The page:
“Probably what I do. Watch the wildlife. They scarpered when the others came by but look across the river at that post. The kingfisher is back.”

“I can see. His colours are very bright, aren’t they?”

“Yes. He’s there most of the day. Look to the left of him at the river bank. There is a hole and the water vole is thinking of coming out, perhaps when the ducks have passed.”

“Yes, I can just see his head. Do you feed any of the wildlife, Mike?”

“No. I want them to behave naturally. They get fed by the car park and at the pub. Here is quiet so they can rest and nest. Look above the water vole. That was a swan’s nest this Spring. It’s abandoned now but I watched the cygnets hatch and then start to enjoy the water. I watched them for days.”

I made some more coffee for us. When I handed the mug to Moira she looked at me quizzically.

“What is it, Moira/” I asked.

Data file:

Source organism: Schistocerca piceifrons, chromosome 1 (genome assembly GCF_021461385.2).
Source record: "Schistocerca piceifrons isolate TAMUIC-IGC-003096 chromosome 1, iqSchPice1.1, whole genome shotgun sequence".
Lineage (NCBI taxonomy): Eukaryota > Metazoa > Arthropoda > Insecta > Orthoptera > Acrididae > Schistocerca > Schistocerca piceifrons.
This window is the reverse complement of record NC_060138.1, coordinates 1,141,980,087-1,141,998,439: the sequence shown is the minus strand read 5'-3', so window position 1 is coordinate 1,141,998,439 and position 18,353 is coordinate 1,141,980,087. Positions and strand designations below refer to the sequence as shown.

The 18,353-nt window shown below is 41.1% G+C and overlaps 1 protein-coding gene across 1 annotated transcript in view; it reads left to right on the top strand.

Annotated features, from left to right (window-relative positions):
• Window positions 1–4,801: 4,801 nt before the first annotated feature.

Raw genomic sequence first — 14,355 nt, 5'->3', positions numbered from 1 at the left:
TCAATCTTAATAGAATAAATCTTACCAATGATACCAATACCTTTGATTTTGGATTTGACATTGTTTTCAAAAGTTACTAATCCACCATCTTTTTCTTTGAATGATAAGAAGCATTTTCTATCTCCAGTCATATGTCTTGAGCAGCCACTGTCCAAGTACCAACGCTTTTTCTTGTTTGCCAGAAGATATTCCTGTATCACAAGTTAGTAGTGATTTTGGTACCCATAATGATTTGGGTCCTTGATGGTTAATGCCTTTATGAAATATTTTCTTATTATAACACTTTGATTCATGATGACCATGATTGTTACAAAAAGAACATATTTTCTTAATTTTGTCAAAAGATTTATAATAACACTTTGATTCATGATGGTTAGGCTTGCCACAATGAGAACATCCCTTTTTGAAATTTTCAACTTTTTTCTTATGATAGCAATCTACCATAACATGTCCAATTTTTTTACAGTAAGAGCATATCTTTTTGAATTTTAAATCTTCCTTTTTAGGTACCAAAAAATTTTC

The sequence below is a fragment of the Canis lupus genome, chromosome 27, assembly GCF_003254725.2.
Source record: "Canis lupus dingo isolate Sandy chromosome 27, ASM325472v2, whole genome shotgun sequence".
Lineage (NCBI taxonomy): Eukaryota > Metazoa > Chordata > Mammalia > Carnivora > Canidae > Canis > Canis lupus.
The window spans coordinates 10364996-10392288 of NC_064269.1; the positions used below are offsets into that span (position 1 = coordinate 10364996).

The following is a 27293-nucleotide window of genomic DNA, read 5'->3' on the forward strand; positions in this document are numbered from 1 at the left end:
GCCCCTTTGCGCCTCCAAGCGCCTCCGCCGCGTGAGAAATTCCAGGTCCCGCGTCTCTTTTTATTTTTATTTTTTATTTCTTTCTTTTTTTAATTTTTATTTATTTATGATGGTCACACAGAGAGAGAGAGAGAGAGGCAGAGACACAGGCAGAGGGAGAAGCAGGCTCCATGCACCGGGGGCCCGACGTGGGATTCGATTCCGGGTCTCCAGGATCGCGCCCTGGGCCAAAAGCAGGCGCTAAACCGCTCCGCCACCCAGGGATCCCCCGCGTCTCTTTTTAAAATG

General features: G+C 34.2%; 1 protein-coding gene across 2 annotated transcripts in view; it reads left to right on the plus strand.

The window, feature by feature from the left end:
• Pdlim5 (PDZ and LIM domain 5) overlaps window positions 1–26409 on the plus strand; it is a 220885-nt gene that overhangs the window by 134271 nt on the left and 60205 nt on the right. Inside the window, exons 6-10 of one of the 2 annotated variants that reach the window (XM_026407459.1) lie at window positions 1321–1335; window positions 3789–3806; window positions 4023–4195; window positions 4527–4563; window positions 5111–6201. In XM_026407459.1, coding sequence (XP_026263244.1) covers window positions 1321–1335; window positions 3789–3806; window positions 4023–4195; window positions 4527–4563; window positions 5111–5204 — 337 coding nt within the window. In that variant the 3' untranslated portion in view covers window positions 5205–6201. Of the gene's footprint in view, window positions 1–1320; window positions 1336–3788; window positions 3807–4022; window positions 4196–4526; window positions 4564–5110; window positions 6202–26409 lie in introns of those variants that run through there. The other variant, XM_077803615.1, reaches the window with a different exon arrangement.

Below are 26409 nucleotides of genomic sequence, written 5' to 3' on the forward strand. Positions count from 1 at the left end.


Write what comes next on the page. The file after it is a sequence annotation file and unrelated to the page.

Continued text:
“I want to ask you a personal question that you might find awkward to answer, Mike.”

“Go ahead. I can always refuse to answer.”

“OK. Why no woman since Joyce?”

“My answer would probably be the same as yours, Moira, if I asked why no man since George. The women in the pensioner’s group have offered to replace Joyce. I don’t want a replacement. No one can replace Joyce. We had forty plus years together. Some of them are just gold-diggers because they know I am reasonably well-off.”

“Reasonably well-off? That’s an understatement, Mike. You own this farm. How large is it?”

“Fifteen hundred acres. But that’s beside the point. I can ignore the gold-diggers. Some of the others are more worrying. They want to replace Joyce and organise me. I don’t want a replacement and I don’t want organising.”

“Was this place your refuge from Joyce?”